The arrival of the first settler on Thetford Hill, Beriah Loomis, preceded both the construction-of the Meetinghouse in 1785 and the surveying of what is now Route 113 east of the common in 1793. According to Charlotte McCartney, Loomis' original homestead was situated roughly in the middle of the west side of the current common with his land also including the current Young Property. The house currently occupying this property is the oldest surviving house on the Hill and dates to 1792, built by James White who bought the lot from Loomis. Although simple in detailing, it was no doubt a very substantial house for its time.

By 1800 at least two other structures had been built in the district. According to deed research, part of the White-Fowle House was standing in 1795. If this is true, its handsome Federal style enclosed entrance porch would appear to be a rather early example of the style for the area. An ornate, denticulated and modillioned cornice further distinguishes this house.

Beriah Loomis' second house (Loomis House) constructed in 1792 is certainly the most elaborate example of residential architecture in the district. Full entablature lintels with pulvinated friezes and dentils cap the first floor windows while a Palladian window dominates the second story of the Georgian facade. This, the second of four houses Beriah Loomis was to live in on the Hill during his lifetime was certainly the finest he was to own. Today only two of the four survive.

Building activity on the Hill in the first two decades of the 19th century was limited to the construction of three modest Cape dwellings. It is interesting to note that two of these are marked by enclosed entrance porches, a rather unique feature in the region and state. The Latham-Kendrick Houses constructed in 1817 are fine examples of the Federal style, and are of additional interest because of their rather unusual double house form.

The establishment of Thetford Academy in 1819 was to give great impetus to the growth of Thetford Hill and the construction of buildings serving the Academy and its staff. The Academy's original buildings, located between what are now the Cekich House and Eclipse Grange were destroyed by fire in 1942.

The vast majority of the structures within the Thetford Hill district can be attributed to the hands of unknown builders. The year 1819 however, marked the arrival of two men, Joshua Turner and son Thomas Porter Turner who were to leave a major imprint on Thetford Hill through the construction of four houses including two simple frame housesand two substantial brick Federal buildings, all constructed between 1819 and 1825. Joshua Turner apparently moved to Norwich in 1825 while Thomas later moved to Oberlin, Ohio where he was responsible for the construction of several residential and church buildings.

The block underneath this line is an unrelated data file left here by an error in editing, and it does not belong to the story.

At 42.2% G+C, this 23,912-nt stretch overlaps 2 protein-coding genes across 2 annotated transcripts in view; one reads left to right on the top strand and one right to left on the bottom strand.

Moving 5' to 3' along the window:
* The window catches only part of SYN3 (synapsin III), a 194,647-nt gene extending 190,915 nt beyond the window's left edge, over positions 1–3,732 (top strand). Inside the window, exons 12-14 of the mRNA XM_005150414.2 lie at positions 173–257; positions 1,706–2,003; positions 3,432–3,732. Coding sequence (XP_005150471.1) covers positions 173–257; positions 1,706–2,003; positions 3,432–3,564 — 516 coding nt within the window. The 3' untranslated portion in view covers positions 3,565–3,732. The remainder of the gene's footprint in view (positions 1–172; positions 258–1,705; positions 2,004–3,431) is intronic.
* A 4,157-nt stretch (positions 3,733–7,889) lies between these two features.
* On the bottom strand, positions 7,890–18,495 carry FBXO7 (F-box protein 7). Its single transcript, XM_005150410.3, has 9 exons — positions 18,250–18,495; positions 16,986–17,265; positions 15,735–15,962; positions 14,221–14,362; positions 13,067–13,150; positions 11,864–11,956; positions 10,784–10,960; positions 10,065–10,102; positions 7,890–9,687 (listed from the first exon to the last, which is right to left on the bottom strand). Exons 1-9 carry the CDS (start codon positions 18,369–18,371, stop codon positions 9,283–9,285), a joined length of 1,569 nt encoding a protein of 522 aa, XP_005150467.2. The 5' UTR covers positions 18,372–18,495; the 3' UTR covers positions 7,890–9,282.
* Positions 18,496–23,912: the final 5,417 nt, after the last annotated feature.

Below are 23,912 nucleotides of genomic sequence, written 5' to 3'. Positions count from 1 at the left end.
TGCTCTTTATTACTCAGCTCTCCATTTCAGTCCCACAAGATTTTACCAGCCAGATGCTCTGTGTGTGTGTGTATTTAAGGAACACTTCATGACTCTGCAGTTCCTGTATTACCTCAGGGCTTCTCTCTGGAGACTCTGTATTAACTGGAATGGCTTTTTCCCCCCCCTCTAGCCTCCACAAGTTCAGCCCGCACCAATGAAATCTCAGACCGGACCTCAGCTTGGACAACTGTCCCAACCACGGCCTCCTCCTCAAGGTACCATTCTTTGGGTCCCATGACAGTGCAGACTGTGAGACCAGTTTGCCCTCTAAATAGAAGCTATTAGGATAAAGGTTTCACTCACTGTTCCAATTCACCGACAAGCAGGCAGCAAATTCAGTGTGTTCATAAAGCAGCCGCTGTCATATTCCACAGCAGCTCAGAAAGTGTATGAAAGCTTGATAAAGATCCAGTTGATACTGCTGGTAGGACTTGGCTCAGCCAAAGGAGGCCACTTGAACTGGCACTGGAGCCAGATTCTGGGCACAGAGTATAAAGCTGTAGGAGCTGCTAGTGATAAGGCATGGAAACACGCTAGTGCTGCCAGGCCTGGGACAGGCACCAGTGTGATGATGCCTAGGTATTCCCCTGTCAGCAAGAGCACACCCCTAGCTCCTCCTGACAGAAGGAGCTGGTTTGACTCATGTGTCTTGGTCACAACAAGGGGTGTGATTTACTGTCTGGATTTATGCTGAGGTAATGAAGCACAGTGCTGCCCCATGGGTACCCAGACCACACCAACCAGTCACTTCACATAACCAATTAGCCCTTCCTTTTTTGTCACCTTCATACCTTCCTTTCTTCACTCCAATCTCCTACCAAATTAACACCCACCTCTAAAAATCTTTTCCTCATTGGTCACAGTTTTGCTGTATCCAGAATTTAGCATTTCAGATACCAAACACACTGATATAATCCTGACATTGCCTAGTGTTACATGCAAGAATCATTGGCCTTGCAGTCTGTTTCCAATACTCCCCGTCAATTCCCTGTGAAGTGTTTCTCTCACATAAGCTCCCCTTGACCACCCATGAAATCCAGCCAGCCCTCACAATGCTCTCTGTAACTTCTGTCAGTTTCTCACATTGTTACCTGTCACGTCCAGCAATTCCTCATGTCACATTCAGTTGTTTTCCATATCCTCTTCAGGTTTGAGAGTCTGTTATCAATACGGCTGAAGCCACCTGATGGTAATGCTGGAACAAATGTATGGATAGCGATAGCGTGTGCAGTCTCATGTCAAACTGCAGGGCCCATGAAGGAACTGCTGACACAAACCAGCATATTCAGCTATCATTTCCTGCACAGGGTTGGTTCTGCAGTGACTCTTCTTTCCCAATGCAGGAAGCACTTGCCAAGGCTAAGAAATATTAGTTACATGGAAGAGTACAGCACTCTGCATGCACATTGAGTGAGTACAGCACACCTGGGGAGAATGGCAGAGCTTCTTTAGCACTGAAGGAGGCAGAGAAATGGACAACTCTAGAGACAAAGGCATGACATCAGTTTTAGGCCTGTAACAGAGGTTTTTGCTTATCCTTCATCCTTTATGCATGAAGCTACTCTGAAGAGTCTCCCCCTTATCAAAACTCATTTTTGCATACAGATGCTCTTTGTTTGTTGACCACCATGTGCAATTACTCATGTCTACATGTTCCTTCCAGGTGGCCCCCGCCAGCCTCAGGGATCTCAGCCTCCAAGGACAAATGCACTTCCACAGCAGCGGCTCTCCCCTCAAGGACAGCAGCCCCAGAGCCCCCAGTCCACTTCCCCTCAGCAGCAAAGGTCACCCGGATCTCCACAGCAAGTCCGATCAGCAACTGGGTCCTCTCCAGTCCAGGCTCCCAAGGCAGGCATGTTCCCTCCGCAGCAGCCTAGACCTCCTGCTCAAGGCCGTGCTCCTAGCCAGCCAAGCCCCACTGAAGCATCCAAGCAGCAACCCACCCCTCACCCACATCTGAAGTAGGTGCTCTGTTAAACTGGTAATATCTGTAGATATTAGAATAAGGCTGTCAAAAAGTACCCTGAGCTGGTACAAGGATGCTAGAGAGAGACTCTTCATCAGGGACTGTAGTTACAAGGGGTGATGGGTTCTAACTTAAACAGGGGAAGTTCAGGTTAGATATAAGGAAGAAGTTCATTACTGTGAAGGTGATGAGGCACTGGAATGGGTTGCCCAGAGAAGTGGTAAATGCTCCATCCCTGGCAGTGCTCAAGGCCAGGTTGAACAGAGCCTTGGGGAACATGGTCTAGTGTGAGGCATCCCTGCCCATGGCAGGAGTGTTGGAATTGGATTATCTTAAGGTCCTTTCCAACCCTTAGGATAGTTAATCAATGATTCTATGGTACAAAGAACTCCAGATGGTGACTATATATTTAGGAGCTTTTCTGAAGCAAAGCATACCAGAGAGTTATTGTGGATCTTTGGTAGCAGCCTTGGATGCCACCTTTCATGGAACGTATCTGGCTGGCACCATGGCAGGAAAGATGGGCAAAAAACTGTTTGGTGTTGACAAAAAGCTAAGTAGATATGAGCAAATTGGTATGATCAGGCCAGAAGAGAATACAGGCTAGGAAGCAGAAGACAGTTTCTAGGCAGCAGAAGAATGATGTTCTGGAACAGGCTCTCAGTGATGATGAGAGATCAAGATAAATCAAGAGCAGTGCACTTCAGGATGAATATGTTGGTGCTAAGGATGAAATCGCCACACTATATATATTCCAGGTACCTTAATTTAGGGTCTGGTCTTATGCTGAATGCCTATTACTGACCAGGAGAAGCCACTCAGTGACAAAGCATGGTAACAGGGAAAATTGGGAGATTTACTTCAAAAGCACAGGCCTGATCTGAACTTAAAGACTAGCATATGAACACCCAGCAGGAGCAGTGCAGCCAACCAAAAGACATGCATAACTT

The years 1840-1850 were marked by substantial building activity within the district. A fire in 1842 was certainly responsible for some of this change while the growth of Thetford Academy also contributed as evidenced in the construction of two Academy Halls. Whereas the Cape Cod form had predominated the first part of the century, the Classic Cottage, embellished in vernacular Gothic details including cross gables, became the popular house form at mid century.

It was not until the 1930's and 1940's that the absence of construction after the Civil War was broken. Infill along Route 113 and construction along the southern part of Academy Road following the Academy Fire of 1942 are the visible manifestations of this activity. In general, construction during this period carefully recreated the form, massing and details or earlier buildings as is seen in the Estabrook House and to a lesser degree in the neo-Colonial Thetford Academy.

The twentieth century has had limited effect on the district. Non-contributing structures within this architecturally significant assemblage of 19th and 20th century structures are limited to the much altered Vaughan-Hyzer House, the Academy structures and the Bicentennial Building. For the most part modernization has been limited to new windows, garages and several cases of synthetic siding. In most cases additions and alterations are relegated to rear elevations and are not readily visible from the street. New, though sympathetic, construction includes built in 1942; built in 1986 and dating to circa 1940. The once densely tree-lined streets have suffered their share of loss through disease; asphalt has replaced dirt road surfaces and the watering trough has been moved to an inland position.

In addition to its architectural significance, it should be noted that the Thetford Hill Historic District is also of historical interest as an early intellectual and spiritual center in the State. The First Congregational Church, one of the first five churches established in Vermont, is also the oldest meetinghouse in the state still in continuous use. Equally influential in shaping the character and built environment of the Thetford community has been the Thetford Academy. Established in 1819 and coeducational since its beginning^ the Academy is the oldest secondary school in continuous operation in the state. The contribution of the Academy to the Town's social and economic development cannot be underestimated, nor can the success of its graduates who have included numerous graduates of Dartmouth College, Senator Justin Morrill and the founders of Wabash, Oberlin and Gainesville Colleges.

Adapted from: Lisa B. Mausolf, Preservation Planner, Upper Valley-Lake Sunapee Council, Thetford Hills Historic District, nomination document, 1985, National Register of Historic Places, Washington, D.C.

Street Names
Academy Road • Houghton Hill Road • Route 113